The attacks continue, and they're hitting the mainland, too -- Aix-en-Provence in September and November, Nimes and Juppe's Bordeaux office in October, Limoges and Marseille in November. As they say on the island, if the bomb is plastique, it's Corsican.
French people find this behavior bizarre. You have mountains, beaches, unspoiled inland villages with granite houses; cows, dogs and pigs wandering the roads. You can drink the water, the air, the wine. The food is good, even if it isn't exactly French. But the only major industry is tourism, and "Come to Corsica for the Bombings" is not a winning slogan. Corsica has limited resources and a small population (250,000). If it cannot support itself, what's the point of a liberation movement, especially one that kills the golden goose?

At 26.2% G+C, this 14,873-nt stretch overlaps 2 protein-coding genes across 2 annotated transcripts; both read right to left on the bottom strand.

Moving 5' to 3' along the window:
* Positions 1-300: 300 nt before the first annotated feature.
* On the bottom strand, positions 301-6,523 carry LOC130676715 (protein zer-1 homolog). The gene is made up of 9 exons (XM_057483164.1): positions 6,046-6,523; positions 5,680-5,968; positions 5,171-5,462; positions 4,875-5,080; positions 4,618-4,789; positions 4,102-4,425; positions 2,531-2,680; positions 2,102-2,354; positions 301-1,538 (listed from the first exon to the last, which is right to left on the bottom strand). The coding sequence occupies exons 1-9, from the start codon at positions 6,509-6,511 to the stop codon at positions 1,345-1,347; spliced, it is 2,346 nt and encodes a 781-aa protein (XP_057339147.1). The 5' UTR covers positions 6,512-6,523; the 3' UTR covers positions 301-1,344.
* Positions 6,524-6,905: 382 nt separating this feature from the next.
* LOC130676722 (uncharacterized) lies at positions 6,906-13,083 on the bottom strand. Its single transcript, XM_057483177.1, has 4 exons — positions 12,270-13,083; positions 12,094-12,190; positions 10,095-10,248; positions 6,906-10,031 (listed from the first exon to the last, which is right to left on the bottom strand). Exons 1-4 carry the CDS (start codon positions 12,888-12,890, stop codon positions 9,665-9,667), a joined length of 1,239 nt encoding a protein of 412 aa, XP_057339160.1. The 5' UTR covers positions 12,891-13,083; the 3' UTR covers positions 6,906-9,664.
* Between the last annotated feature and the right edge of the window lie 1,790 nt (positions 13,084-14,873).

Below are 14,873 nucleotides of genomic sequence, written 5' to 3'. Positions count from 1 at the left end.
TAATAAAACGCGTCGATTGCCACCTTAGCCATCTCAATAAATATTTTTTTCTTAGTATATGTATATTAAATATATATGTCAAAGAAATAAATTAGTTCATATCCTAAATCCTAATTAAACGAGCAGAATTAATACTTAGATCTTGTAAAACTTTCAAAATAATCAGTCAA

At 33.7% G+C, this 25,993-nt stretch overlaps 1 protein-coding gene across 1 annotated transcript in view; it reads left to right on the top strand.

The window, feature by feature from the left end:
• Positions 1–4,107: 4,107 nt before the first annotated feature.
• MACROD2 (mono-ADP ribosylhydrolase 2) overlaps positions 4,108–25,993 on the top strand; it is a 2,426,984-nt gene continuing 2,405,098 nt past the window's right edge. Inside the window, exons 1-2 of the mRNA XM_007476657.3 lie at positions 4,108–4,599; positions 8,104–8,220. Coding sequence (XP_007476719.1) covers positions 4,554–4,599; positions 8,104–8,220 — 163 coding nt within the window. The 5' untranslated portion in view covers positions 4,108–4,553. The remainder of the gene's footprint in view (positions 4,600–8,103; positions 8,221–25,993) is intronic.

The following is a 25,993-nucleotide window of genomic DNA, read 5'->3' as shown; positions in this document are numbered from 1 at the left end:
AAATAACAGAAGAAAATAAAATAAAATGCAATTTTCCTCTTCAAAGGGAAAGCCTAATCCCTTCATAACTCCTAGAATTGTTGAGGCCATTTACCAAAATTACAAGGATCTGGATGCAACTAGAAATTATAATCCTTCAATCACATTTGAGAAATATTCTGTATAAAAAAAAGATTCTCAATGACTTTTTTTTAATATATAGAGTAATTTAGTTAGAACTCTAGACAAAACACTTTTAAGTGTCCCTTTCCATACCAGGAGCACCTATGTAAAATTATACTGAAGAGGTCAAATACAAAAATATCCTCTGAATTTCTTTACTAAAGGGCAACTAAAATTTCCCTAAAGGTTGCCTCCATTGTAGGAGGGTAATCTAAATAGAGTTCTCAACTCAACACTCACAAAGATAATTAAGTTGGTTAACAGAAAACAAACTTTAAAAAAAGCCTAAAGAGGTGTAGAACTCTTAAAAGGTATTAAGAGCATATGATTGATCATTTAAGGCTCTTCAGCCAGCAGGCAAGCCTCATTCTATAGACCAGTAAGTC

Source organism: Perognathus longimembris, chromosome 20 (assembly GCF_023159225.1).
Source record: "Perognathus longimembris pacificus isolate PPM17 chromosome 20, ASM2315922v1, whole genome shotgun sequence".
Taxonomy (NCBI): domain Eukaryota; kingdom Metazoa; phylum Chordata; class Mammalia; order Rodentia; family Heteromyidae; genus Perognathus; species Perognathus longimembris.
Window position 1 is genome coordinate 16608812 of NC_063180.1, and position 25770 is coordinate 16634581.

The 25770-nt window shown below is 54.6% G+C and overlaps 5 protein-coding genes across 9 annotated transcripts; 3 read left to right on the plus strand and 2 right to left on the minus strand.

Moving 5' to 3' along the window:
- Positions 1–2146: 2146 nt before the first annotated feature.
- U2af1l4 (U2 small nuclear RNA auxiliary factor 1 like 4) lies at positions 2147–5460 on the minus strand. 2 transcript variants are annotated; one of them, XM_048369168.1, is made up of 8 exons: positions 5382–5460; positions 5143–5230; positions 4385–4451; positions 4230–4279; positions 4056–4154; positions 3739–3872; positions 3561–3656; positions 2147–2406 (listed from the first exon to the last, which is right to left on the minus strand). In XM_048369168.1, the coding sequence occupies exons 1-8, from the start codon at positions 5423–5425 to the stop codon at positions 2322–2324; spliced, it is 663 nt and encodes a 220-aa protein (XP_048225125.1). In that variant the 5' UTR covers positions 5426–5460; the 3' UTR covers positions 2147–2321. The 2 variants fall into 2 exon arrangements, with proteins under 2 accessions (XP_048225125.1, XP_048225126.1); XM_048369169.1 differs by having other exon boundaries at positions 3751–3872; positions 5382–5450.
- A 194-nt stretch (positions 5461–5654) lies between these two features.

The official line -- "France does not deal with terrorists" -- was recently undercut by an extraordinary newspaper interview with Francois Santoni, leader of the Cuncolta, the political arm of the FLNC's self-described historic wing. From a hide-out in southern Corsica, where he was a fugitive on a gun conviction, Santoni said he had talks with members of the prime minister's staff, even in Paris.
But Santoni gave himself up to police Monday, a few days after a bomb exploded at a golf course. The FLNC had claimed responsibility for the bombing, accusing the golf course owners of letting French commandos use the building. The owners filed a legal complaint, saying they had been asked for money in a Mafia-style, cash-for-protection racket.
In the south Corsican capital Ajaccio, the government must maintain the fiction that Corsica is just another part of France. Even though Corsicans have their own culture and a language that sounds suspiciously like Italian, they can't have recognition as a distinct people. France has only French people.